Victories | Oceana USA

Victories

Since 2001, Oceana has achieved dozens of concrete policy victories for marine life and habitats. From stopping bottom trawling in sensitive habitat areas to protecting sea turtles from commercial fishing gear, our victories represent a new hope for the world's oceans.

March, 2010

U.S. Government Proposes Endangered Status for U.S. Loggerhead Sea Turtles

In response to two petitions submitted in 2007 by Oceana, the Center for Biological Diversity and the Turtle Island Restoration Network, the National Marine Fisheries Service and the Fish and Wildlife Service issued a proposed rule to change the status of North Pacific and Northwest Atlantic loggerhead sea turtles from “threatened” to “endangered” under the Endangered Species Act.

The government also proposed listing loggerhead sea turtles around the globe as nine separate populations, each with its own threatened or endangered status.

December, 2009

Defending Belize Against Foreign Trawlers

Belize’s Ministry of Fisheries agreed to stop issuing fishing licenses to foreign fishing fleets in the country’s waters pending consultation with local fishermen. The decision came after Jamaican trawlers entered Belize’s southern waters in December, when Oceana called on the government of Belize to suspend all plans and proposals to allow foreign fleets in territorial waters.

September, 2009

Deep-sea Coral Ecosystems Protected in South Atlantic

The South Atlantic Fishery Management Council approved a plan to protect more than 23,000 square miles of known deep-sea coral from North Carolina to Florida from destructive fishing gear. Five years in the making, the vote will restrict the footprint of bottom trawls – one of the most nonselective fishing gears currently in use, capable of destroying thousand-year-old coral reefs and moving 18-ton rocks – and help to restore the long-term productivity of commercially valuable fish that take refuge in these rare corals.

August, 2009

Gulf Council Protects Sea Turtles from Bottom Longlines

The Gulf of Mexico Fishery Management Council took its final step in an effort to protect threatened sea turtles from the bottom longline sector of the Gulf of Mexico reef fish fishery. Specifically, the Council voted to close all bottom longline fishing shoreward of 35 fathoms (approximately 210 feet) from June to August, a time when large numbers of loggerheads were caught in previous years, and to restrict longline fishing of all vessels that have a history of catching at least 40,000 lbs of reef fish each year.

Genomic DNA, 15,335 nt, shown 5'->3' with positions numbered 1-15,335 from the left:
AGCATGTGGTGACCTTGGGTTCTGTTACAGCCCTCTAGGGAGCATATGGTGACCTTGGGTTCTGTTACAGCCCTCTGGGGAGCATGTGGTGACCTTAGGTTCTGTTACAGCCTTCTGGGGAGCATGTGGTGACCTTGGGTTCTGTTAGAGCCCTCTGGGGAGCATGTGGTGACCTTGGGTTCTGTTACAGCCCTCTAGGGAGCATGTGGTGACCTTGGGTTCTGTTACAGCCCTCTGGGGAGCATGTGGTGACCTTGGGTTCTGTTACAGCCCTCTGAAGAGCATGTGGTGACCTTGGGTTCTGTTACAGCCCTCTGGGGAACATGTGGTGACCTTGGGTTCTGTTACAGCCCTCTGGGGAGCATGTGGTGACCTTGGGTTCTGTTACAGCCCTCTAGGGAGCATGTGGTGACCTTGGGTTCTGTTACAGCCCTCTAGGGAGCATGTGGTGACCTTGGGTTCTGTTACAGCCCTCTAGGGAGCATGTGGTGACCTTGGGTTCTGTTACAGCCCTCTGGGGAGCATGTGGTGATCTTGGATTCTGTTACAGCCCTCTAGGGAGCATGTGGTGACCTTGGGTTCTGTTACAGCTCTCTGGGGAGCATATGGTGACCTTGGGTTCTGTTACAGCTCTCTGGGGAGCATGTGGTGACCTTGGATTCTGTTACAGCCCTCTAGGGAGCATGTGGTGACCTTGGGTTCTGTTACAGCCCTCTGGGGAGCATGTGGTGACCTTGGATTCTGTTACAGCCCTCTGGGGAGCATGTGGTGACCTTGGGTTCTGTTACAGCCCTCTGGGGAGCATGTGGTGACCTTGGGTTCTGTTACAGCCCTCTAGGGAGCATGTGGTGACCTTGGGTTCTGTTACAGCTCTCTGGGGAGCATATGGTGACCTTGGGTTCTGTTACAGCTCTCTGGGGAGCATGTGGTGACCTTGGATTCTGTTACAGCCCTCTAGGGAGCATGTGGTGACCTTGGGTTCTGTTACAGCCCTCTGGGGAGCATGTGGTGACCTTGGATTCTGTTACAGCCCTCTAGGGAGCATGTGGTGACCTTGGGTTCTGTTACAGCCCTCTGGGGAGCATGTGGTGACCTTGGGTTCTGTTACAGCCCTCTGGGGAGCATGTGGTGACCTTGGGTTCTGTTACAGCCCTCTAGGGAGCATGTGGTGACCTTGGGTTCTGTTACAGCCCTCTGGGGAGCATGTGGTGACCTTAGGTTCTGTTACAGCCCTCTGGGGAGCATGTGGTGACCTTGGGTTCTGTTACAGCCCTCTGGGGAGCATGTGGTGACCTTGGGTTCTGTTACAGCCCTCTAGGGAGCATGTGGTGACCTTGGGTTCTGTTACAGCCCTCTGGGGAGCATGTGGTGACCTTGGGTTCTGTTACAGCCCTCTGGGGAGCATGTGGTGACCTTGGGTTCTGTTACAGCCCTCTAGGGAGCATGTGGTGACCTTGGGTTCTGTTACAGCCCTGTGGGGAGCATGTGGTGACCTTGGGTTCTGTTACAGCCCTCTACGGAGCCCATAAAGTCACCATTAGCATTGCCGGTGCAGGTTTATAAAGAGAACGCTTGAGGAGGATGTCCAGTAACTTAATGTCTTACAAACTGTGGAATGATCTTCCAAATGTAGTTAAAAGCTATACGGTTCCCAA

June, 2009

United States Trade Representative Ron Kirk on World Oceans Day

U.S. Ambassador Ron Kirk issued a statement on World Oceans Day urging the WTO to address overfishing by reducing harmful fishing subsidies.

June, 2009

Protecting Important Ecological Areas off the Oregon coast

The Oregon state legislature passed a bill to establish Oregon’s first two marine reserves and a protected area in its coastal waters, and defined a two year process to evaluate and implement additional areas to build a network of protected areas and reserves.  Oceana worked to identify the Important Ecological Areas off the Oregon coast and with a coalition of conservationists, scientists, and local communities, advanced a statewide proposal to protect Oregon’s coastal ocean ecosystem. 

June, 2009

WTO Director-General Lamy on World Oceans Day

WTO Director-General Pascal Lamy, in a statement on the occasion of World Oceans Day (8 June 2009), urged the WTO to take action to reduce fishing subsidies in light of overfishing concerns.

April, 2009

Pacific Loggerheads Protected from West Coast Longlines

The federal Pacific Fishery Management Council voted to maintain a standing prohibition on a West Coast-based high seas longline fishery. The vote will prevent the opening of a new swordfish fishery that would threaten migrating loggerhead sea turtles and other marine wildlife on the high seas of the north Pacific Ocean.

April, 2009

Sea Turtles Protected from Gulf Longlines

After Oceana’s advocacy work, the National Marine Fisheries Service (NMFS) put in place an emergency closure of the eastern Gulf of Mexico to bottom longline fishing gear from the reef fish fishery to protect sea turtles. The closure included all waters shallower than 50 fathoms for a period of six months. NMFS took this action after the Gulf of Mexico Fishery Management Council voted (10-7) to ask them to do so. Oceana was instrumental in pushing both the Agency and the Council to take these actions to protect sea turtles.

 

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